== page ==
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This article is from the Dictionary of North Carolina Biography, 6 volumes, edited by William S. Powell. Copyright ©1979-1996 by the University of North Carolina Press. Used by permission of the publisher. For personal use and not for further distribution. Please submit permission requests for other use directly to the publisher.

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Wright, David Minton

by William S. Powell, 1996

21 Apr. 1809–23 Oct. 1863

David Minton Wright, physician, remembered because of the regrettable circumstances surrounding his death, was born in Nansemond County, Va., the son of David Minton (1775–1813) and Mary Armistead Wright (1777–1817). He received his earliest education locally and then, at a suitable age, was sent to the military school of Captain Patrick in Middletown, Conn. After completing its program, he moved to Edenton, N.C., to study medicine under Dr. William Warren, the father of the noted physician Dr. Edward Warren. Subsequently he entered the medical department of the University of Pennsylvania, where he received a doctor of medicine degree about 1833. Following further training at the hospital in Philadelphia, he settled in Edenton and joined the practice of William Warren, an association that lasted for eighteen years. During his second year in Edenton Wright married Penelope Margaret Creecy (1816–89).

In 1854 he moved to Norfolk, Va., for the better advantages that city offered his growing family. Wright soon established a large and lucrative practice. When an epidemic of yellow fever struck the city the next year, he remained steadfast at his post. All of his family and servants remained in the city with him as he worked tirelessly to aid the sick. Wright himself fell victim of the scourge but fortunately recovered "through the kind nursing of his loving companions, his indomitable will and the skill of his physicians, in the providence of God."

By the eve of the Civil War Wright's reputation as a skilled physician, a gentleman, and a useful citizen was well established. As war appeared inevitable, he, like thousands of other Southerners, was a staunch Union man. It was said that "as long as he could do so consistently with loyalty to his State and people, he used his influence to prevent war and to bring about a peaceful settlement of the dispute between the sections." With the final break, however, he became a firm supporter of the Confederacy, and two of his sons joined the army.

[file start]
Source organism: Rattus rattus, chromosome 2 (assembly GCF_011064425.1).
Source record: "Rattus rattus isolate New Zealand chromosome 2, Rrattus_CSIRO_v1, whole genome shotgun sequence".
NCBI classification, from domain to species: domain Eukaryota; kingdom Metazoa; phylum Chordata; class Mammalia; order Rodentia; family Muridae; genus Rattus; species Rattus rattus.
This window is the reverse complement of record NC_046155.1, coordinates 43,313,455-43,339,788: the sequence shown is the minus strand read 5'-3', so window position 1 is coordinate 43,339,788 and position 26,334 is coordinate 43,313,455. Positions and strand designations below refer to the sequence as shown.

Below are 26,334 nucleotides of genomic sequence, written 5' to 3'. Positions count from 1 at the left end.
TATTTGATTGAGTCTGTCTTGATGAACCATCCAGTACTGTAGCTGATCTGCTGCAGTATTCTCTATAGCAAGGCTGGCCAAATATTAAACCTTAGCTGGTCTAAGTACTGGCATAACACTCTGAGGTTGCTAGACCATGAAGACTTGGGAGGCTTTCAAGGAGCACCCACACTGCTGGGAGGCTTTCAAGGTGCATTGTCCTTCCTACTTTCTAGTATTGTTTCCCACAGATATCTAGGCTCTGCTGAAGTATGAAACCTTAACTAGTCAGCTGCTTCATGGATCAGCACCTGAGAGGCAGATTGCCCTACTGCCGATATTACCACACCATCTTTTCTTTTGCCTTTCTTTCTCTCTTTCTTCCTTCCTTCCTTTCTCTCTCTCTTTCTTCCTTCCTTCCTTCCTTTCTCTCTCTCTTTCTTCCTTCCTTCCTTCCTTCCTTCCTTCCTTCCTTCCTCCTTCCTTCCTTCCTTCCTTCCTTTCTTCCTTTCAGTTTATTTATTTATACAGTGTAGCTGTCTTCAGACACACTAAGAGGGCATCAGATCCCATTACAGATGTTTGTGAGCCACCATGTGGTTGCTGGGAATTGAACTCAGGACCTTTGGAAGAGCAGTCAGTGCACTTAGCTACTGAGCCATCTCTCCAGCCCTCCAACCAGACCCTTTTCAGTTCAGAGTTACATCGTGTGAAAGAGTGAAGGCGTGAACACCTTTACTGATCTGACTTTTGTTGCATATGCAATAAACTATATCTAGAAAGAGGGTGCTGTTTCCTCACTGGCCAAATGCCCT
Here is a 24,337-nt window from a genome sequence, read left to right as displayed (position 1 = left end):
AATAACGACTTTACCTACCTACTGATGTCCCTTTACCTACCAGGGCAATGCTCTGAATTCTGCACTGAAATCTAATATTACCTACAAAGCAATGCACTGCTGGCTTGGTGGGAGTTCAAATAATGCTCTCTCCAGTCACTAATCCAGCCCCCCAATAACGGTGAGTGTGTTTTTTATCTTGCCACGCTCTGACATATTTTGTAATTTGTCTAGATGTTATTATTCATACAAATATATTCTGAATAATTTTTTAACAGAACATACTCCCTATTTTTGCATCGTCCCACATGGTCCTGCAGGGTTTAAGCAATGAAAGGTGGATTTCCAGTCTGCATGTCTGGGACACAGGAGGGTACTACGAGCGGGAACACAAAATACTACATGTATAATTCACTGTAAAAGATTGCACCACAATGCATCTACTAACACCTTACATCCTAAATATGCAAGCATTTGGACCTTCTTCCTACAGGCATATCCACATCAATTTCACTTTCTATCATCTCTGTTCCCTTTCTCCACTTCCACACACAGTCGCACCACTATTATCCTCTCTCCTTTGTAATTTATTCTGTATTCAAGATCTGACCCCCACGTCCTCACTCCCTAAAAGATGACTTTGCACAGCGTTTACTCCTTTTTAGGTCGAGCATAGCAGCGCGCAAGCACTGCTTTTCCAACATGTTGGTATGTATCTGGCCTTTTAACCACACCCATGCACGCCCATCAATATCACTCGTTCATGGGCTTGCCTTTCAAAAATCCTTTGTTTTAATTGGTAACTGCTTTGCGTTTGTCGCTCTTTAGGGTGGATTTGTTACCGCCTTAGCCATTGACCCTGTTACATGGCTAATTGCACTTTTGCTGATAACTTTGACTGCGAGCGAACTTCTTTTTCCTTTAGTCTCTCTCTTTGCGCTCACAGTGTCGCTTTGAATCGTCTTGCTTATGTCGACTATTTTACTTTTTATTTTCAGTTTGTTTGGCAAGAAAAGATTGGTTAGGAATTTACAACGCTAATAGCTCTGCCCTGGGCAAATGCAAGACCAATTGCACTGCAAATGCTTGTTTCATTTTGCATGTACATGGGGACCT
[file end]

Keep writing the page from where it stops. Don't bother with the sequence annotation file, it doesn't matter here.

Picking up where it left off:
When Federal troops entered Norfolk on 10 May 1862, the noncombatant citizens were permitted to carry on undisturbed and peacefully. As a physician Wright was accorded the same privileges. This changed for him on 11 July 1863. There are numerous accounts of the precise events of that afternoon on the sidewalk of Main Street. Reports by Wright, his friends, and other witnesses do not conform to the findings of army investigators. Although civil government in Norfolk was presumed to operate, the city actually was under military authority, and it was the military, not the civil government, that interpreted the events of the day and that determined the fate of Dr. Wright.

According to the newspapers, Wright was walking on the sidewalk near his home when he met a column of African American troops occupying the entire walk, "jostling men, women and children into the gutter."

"Dr. Wright stepped aside," it was reported, "and as he did so, in the heat of his indignation he uttered some sharp exclamation of contempt and disgust. A white lieutenant, A. L. Sanborn, heard this and advanced on Dr. Wright with sword drawn and threatening." The doctor was unarmed, but a friend who saw his danger handed him a pistol.